228. Carex specuicola J. T. Howell, Leafl. W. Bot. 5: 148. 1949.
Plants loosely cespitose. Culms 25–45 cm, distally finely scabrous. Leaves 1–3 mm wide. Inflorescences: proximal bracts shorter than inflorescences; spikes erect or, sometimes, lateral spikes pendent or divergent, separate, short-pendunculate, short-oblong or elongate, 5–20 × 3.5–4 mm; lateral 1–3 spikes pistillate, of similar lengths; terminal spike gynecandrous, consisting of few pistillate flowers at summit of an otherwise staminate spikes (when perigynia fall at maturity, spikes appear to be wholly staminate). Pistillate scales light brown, somewhat hyaline, margins hyaline, often broadly so, narrowly lanceolate or ovate, shorter than and narrower than perigynia, midvein broad and lighter colored than body, conspicuous, sometimes raised, prominent, apex acute or short-mucronate. Perigynia ascending, pale yellow to light brown, faintly veined, obovate or circular, 2.5–3.5 × 1.5–2 mm, apex abruptly beaked, distal margins papillose, serrulate; beak 0.25–0.5 mm, bidentate, finely papillose and serrulate. Achenes nearly filling body of perigynia.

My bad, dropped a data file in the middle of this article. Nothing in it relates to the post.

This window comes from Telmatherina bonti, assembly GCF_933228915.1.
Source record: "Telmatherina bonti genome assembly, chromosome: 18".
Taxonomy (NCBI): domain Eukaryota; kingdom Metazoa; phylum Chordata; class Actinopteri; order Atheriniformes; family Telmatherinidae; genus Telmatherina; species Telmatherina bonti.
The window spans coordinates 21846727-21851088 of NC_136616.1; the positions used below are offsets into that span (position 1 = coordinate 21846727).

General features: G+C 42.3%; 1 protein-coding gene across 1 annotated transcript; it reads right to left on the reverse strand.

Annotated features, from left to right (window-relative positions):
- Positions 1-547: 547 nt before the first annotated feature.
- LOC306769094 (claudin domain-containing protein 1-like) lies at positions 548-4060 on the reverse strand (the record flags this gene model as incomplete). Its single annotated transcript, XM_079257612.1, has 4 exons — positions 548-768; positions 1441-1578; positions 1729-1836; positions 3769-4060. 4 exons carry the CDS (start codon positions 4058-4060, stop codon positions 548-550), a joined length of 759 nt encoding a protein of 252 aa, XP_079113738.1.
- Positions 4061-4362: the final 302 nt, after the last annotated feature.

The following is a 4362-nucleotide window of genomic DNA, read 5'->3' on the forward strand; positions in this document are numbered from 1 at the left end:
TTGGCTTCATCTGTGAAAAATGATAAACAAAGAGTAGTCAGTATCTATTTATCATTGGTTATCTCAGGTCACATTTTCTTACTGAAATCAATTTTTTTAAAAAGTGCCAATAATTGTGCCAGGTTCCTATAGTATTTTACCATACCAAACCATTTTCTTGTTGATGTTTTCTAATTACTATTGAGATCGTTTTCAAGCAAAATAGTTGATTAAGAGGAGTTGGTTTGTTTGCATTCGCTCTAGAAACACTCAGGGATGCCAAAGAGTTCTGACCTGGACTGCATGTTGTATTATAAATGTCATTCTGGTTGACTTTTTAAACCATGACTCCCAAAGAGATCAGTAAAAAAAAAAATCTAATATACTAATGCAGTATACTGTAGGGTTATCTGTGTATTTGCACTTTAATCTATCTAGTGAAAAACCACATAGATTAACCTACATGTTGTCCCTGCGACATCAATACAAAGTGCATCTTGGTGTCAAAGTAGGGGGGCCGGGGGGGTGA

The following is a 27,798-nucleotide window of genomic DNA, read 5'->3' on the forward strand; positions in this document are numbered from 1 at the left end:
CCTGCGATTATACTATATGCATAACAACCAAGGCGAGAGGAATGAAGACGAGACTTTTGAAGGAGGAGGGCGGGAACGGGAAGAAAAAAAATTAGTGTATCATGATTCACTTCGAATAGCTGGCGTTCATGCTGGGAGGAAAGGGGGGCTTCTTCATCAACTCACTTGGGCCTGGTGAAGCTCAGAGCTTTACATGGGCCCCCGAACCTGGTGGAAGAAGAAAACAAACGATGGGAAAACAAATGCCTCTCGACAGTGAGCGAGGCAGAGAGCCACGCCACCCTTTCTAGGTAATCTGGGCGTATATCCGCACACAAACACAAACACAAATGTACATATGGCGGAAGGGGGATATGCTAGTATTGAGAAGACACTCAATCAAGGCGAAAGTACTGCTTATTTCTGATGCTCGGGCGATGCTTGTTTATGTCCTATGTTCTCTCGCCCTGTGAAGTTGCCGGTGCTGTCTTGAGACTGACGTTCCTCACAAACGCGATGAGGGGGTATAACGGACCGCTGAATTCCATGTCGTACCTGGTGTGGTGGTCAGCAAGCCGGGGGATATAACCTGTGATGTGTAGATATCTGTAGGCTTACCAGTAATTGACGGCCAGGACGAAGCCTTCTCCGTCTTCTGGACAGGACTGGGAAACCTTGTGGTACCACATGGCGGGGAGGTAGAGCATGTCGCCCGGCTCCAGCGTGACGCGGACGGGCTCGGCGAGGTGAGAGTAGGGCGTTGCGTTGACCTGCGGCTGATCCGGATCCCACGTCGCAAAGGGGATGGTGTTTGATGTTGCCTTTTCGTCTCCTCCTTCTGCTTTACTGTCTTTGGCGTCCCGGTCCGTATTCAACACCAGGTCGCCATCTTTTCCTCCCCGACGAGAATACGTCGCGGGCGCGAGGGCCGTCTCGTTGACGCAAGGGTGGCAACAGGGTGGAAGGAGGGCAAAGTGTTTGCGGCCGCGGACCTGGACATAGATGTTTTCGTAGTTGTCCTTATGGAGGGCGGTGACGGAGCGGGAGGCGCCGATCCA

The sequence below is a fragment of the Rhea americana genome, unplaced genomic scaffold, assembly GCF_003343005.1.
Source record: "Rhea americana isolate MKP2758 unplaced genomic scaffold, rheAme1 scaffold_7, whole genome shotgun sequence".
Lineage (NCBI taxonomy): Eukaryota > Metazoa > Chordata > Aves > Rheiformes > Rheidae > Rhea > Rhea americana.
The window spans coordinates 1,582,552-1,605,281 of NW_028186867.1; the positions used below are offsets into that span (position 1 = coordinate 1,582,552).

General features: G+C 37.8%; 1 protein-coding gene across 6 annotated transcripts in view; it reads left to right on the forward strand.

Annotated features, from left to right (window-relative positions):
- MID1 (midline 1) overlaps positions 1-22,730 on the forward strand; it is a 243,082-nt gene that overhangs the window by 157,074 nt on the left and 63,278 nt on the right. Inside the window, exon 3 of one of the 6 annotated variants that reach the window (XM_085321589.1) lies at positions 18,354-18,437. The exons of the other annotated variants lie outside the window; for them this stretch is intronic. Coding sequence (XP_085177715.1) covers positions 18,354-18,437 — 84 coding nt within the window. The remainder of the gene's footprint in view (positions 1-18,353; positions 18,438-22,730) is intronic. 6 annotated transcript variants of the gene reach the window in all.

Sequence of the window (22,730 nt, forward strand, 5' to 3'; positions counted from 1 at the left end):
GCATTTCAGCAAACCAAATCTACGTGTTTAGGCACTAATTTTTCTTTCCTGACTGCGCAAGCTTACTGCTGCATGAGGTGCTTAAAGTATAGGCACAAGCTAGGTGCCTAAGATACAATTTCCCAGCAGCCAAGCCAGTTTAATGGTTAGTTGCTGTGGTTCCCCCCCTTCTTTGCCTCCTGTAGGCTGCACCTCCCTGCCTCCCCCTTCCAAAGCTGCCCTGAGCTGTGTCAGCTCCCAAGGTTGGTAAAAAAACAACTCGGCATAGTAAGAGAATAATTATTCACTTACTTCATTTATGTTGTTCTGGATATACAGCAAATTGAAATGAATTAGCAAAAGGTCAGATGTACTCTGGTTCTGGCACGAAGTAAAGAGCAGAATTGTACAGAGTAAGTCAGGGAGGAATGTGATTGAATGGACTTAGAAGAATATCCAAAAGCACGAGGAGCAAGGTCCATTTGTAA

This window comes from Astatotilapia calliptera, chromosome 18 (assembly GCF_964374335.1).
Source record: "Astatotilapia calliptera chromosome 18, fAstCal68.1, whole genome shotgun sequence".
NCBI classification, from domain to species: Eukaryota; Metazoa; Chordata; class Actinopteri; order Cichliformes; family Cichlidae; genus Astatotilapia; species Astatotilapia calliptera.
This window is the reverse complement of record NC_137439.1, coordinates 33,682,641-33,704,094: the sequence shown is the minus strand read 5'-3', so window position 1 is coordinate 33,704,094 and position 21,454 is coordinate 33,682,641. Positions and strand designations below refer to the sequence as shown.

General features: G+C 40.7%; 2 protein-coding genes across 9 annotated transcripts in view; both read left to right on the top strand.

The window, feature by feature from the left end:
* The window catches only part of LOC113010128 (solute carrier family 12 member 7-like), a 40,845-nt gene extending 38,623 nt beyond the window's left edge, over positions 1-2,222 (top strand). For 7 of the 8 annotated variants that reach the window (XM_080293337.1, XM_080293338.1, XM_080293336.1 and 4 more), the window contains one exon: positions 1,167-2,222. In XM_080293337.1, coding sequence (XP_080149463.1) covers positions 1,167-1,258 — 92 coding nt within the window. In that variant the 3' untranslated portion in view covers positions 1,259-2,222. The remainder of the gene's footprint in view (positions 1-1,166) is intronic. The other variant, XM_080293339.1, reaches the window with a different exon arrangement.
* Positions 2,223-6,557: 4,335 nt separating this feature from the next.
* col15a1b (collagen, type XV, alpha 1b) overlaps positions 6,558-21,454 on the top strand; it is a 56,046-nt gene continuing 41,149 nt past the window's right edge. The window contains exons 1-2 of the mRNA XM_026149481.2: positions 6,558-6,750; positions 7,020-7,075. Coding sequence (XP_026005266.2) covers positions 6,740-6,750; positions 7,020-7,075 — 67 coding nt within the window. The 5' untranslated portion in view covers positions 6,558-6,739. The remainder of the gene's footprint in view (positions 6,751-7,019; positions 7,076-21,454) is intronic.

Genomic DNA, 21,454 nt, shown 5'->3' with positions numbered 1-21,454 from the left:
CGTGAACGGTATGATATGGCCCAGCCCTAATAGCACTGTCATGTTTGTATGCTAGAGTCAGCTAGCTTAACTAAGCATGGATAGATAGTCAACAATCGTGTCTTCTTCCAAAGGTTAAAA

Fruiting Jun–Sep. In crevices on rock faces with seeps, small “hanging gardens;” of conservation concern; 1100–2000 m; Ariz., Utah.
Carex specuicola is in the Center for Plant Conservation’s National Collection of Endangered Plants.